If your Salesforce CLI is already up to date, the terminal window displays the message “...already on latest version”.
You'll be completing this hands-on project in your own personal Salesforce environment, called a Trailhead Playground. Get your Trailhead Playground now by first logging in to Trailhead, and then clicking Launch at the bottom of this page. Your playground opens in a new browser tab or window. Keep the playground window open while you do this project. After you complete the project steps in your playground, come back to this window and click Verify step at the bottom of this page.
Now is a good time to verify that Dev Hub is enabled in your Trailhead playground. You make org configuration changes through your org setup.
- In your playground, click and then select Setup.
- In the Quick Find box, enter
Dev Hub, and then select Dev Hub.
- Click Enable Dev Hub.
- Select Enable Unlocked Packages and Enable Second-Generation Managed Packages.
To authorize your playground, you need your username and password.
- In the Quick Find box, enter
Users, and then select Users.
- Take note of your username. You’ll need your username and password to authorize the Salesforce CLI to connect to your Trailhead Playground. If you know your username and password, you can skip the next step and authorize your playground.
- If you don’t already know your password, check the box next to your name.
- Click Reset Password(s) and then OK. This step sends an email to the address associated with your username. If you don’t see the email, check your spam folder.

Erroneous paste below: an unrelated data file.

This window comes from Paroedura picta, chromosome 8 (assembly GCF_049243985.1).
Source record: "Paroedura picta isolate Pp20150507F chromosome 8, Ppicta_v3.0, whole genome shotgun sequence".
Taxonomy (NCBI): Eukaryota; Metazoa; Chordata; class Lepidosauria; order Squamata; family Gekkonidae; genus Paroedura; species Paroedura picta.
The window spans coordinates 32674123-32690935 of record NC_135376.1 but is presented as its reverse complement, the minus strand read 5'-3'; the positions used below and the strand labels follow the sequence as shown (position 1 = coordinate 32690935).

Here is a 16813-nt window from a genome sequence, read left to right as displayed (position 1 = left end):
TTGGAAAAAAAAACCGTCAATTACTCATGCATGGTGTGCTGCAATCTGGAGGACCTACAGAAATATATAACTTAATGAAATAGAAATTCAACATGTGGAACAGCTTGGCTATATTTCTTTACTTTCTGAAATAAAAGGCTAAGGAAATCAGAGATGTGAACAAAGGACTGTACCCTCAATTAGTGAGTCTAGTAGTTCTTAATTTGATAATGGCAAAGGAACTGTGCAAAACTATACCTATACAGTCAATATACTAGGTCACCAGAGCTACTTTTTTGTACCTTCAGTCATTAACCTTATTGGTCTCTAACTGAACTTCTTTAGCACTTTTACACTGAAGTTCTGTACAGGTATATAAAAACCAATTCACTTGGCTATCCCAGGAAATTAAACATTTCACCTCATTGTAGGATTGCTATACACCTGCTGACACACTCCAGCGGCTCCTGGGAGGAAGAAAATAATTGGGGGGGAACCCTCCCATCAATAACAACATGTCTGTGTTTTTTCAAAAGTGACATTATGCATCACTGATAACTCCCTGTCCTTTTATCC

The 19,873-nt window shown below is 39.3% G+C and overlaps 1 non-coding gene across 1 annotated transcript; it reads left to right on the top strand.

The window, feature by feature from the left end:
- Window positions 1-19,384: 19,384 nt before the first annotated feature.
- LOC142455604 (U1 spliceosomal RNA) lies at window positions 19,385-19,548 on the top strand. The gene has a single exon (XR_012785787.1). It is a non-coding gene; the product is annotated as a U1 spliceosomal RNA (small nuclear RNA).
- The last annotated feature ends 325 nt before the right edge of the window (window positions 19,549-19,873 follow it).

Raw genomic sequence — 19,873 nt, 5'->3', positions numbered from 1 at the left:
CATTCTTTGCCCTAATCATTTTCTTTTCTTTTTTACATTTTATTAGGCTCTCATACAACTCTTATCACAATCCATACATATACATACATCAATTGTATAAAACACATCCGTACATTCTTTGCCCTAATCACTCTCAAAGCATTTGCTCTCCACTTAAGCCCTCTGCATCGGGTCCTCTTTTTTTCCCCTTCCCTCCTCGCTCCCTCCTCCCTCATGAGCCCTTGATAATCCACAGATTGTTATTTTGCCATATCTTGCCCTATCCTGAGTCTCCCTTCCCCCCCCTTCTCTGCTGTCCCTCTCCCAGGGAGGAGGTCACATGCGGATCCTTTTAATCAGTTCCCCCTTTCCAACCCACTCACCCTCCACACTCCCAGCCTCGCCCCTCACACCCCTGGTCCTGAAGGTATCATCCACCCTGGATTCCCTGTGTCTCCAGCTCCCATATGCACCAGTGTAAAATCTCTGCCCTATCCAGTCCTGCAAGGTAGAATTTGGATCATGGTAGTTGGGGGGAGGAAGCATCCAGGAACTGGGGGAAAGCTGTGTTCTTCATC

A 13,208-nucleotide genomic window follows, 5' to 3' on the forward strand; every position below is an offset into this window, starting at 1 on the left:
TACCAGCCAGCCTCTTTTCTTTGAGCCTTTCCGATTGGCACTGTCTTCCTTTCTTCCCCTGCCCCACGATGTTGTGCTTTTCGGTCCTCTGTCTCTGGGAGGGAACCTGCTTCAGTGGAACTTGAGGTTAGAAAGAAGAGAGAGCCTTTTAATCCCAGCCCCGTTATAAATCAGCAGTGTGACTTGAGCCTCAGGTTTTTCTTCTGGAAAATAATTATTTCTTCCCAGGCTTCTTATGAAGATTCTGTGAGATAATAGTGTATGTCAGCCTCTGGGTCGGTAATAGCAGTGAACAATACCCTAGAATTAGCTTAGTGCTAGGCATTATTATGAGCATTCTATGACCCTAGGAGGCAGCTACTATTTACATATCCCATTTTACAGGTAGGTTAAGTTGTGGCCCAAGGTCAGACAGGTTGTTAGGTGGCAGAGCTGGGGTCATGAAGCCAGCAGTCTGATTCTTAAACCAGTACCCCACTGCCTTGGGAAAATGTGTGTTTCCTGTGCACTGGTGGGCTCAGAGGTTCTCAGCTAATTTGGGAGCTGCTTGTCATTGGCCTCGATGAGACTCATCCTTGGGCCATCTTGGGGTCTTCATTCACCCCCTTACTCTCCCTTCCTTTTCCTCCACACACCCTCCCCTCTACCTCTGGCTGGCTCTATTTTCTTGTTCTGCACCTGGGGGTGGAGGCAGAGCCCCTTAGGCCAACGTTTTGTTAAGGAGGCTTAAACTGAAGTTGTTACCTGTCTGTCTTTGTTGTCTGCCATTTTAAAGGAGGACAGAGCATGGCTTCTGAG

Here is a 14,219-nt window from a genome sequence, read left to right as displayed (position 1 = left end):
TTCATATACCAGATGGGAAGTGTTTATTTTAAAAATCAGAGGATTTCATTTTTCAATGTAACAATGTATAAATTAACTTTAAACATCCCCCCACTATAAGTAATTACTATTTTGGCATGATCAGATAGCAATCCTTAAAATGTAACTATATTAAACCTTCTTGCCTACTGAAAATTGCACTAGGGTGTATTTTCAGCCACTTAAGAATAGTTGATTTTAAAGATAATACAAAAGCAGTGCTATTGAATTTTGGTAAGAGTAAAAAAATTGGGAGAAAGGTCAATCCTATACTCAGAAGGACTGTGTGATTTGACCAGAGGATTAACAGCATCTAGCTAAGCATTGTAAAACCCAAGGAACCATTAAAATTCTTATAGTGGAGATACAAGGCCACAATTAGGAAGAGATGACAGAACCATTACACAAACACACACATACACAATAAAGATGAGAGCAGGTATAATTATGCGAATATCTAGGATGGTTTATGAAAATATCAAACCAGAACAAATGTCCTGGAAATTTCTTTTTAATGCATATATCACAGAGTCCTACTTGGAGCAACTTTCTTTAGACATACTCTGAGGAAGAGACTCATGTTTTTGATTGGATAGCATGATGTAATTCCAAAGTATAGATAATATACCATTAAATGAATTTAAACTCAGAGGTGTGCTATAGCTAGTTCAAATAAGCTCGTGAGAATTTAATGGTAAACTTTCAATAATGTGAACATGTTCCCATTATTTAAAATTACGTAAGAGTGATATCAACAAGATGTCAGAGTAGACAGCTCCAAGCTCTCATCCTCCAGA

- Click the link in the email, and enter a new password.
Now you’re ready to authorize your playground.
- In the VS Code Terminal window, log in to your playground to authorize the Salesforce CLI.
sfdx force:auth:web:login -d -a DevHub
- When the Salesforce login page opens in your browser, enter the username and password, and then click Log In.
- If prompted, click Allow to authorize the Salesforce CLI.
We’ve created some sample metadata for you to use in this project. You’re going to download the project from GitHub, create an unlocked package, make some changes in a scratch org, and then release the package to your Trailhead Playground. If you don’t have a GitHub account, go to https://github.com, enter a username, email, and password, and click Sign up for GitHub.
Clone the project from GitHub into your Documents folder.
- Log in to your GitHub account, if you haven’t already.
- In a web browser, navigate to https://github.com.
- Click Sign In.
- Enter your GitHub credentials, and then click Sign In.
- In VS Code, open the Documents folder.
MacOS: File > Open > Documents
Windows: File > Open Folder > Documents
- Open a new Terminal window by clicking Terminal > New Terminal.
- Clone the GitHub project by running this command:
git clone https://github.com/developerforce/PermSetUnlockedPackage.git
The PermSetUnlockedPackage directory that you just created is your project directory. It already contains a list of items you need to build your unlocked package.
5. Navigate to your project directory by running this command:
Great job! Now that you have the tools, let’s create a permission set.